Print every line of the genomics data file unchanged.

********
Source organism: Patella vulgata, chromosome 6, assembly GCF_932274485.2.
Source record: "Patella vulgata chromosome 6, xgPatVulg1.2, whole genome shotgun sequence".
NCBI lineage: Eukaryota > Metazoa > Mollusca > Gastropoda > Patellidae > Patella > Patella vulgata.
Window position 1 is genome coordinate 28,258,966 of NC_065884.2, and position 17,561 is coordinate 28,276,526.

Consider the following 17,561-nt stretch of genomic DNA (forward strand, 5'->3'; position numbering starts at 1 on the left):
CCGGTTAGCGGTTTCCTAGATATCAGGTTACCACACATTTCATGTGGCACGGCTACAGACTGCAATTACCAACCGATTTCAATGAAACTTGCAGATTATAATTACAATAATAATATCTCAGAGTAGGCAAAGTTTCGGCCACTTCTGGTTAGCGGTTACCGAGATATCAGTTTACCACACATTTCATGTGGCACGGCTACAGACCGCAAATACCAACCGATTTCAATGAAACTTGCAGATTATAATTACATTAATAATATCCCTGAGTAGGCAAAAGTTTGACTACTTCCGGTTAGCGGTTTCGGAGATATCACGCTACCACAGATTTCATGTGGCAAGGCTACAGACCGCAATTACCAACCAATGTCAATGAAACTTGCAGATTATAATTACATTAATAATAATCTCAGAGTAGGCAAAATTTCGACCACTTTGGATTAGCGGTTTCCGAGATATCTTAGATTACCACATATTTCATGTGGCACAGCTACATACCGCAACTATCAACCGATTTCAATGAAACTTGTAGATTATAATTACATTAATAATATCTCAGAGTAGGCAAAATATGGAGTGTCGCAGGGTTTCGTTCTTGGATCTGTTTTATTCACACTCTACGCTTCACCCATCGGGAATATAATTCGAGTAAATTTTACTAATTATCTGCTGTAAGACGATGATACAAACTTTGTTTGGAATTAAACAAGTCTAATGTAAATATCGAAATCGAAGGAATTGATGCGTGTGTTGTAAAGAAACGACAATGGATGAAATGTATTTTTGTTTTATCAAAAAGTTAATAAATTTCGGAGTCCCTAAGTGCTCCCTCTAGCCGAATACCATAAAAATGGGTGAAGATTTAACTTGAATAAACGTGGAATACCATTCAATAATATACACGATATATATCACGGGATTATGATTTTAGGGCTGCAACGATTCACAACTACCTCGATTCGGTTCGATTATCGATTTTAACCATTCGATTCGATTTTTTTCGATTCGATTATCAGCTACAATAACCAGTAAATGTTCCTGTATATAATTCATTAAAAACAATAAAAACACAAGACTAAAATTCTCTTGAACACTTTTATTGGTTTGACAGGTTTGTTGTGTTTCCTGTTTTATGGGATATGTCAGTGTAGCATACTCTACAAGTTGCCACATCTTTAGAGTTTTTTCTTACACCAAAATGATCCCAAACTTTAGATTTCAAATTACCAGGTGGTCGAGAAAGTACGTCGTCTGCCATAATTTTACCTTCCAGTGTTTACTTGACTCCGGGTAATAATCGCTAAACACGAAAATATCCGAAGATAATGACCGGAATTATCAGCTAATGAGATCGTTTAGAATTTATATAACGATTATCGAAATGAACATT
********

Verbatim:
Source organism: Patella vulgata, chromosome 6, assembly GCF_932274485.2.
Source record: "Patella vulgata chromosome 6, xgPatVulg1.2, whole genome shotgun sequence".
NCBI lineage: Eukaryota > Metazoa > Mollusca > Gastropoda > Patellidae > Patella > Patella vulgata.
Window position 1 is genome coordinate 28,258,966 of NC_065884.2, and position 17,561 is coordinate 28,276,526.

Consider the following 17,561-nt stretch of genomic DNA (forward strand, 5'->3'; position numbering starts at 1 on the left):
CCGGTTAGCGGTTTCCTAGATATCAGGTTACCACACATTTCATGTGGCACGGCTACAGACTGCAATTACCAACCGATTTCAATGAAACTTGCAGATTATAATTACAATAATAATATCTCAGAGTAGGCAAAGTTTCGGCCACTTCTGGTTAGCGGTTACCGAGATATCAGTTTACCACACATTTCATGTGGCACGGCTACAGACCGCAAATACCAACCGATTTCAATGAAACTTGCAGATTATAATTACATTAATAATATCCCTGAGTAGGCAAAAGTTTGACTACTTCCGGTTAGCGGTTTCGGAGATATCACGCTACCACAGATTTCATGTGGCAAGGCTACAGACCGCAATTACCAACCAATGTCAATGAAACTTGCAGATTATAATTACATTAATAATAATCTCAGAGTAGGCAAAATTTCGACCACTTTGGATTAGCGGTTTCCGAGATATCTTAGATTACCACATATTTCATGTGGCACAGCTACATACCGCAACTATCAACCGATTTCAATGAAACTTGTAGATTATAATTACATTAATAATATCTCAGAGTAGGCAAAATATGGAGTGTCGCAGGGTTTCGTTCTTGGATCTGTTTTATTCACACTCTACGCTTCACCCATCGGGAATATAATTCGAGTAAATTTTACTAATTATCTGCTGTAAGACGATGATACAAACTTTGTTTGGAATTAAACAAGTCTAATGTAAATATCGAAATCGAAGGAATTGATGCGTGTGTTGTAAAGAAACGACAATGGATGAAATGTATTTTTGTTTTATCAAAAAGTTAATAAATTTCGGAGTCCCTAAGTGCTCCCTCTAGCCGAATACCATAAAAATGGGTGAAGATTTAACTTGAATAAACGTGGAATACCATTCAATAATATACACGATATATATCACGGGATTATGATTTTAGGGCTGCAACGATTCACAACTACCTCGATTCGGTTCGATTATCGATTTTAACCATTCGATTCGATTTTTTTCGATTCGATTATCAGCTACAATAACCAGTAAATGTTCCTGTATATAATTCATTAAAAACAATAAAAACACAAGACTAAAATTCTCTTGAACACTTTTATTGGTTTGACAGGTTTGTTGTGTTTCCTGTTTTATGGGATATGTCAGTGTAGCATACTCTACAAGTTGCCACATCTTTAGAGTTTTTTCTTACACCAAAATGATCCCAAACTTTAGATTTCAAATTACCAGGTGGTCGAGAAAGTACGTCGTCTGCCATAATTTTACCTTCCAGTGTTTACTTGACTCCGGGTAATAATCGCTAAACACGAAAATATCCGAAGATAATGACCGGAATTATCAGCTAATGAGATCGTTTAGAATTTATATAACGATTATCGAAATGAACATT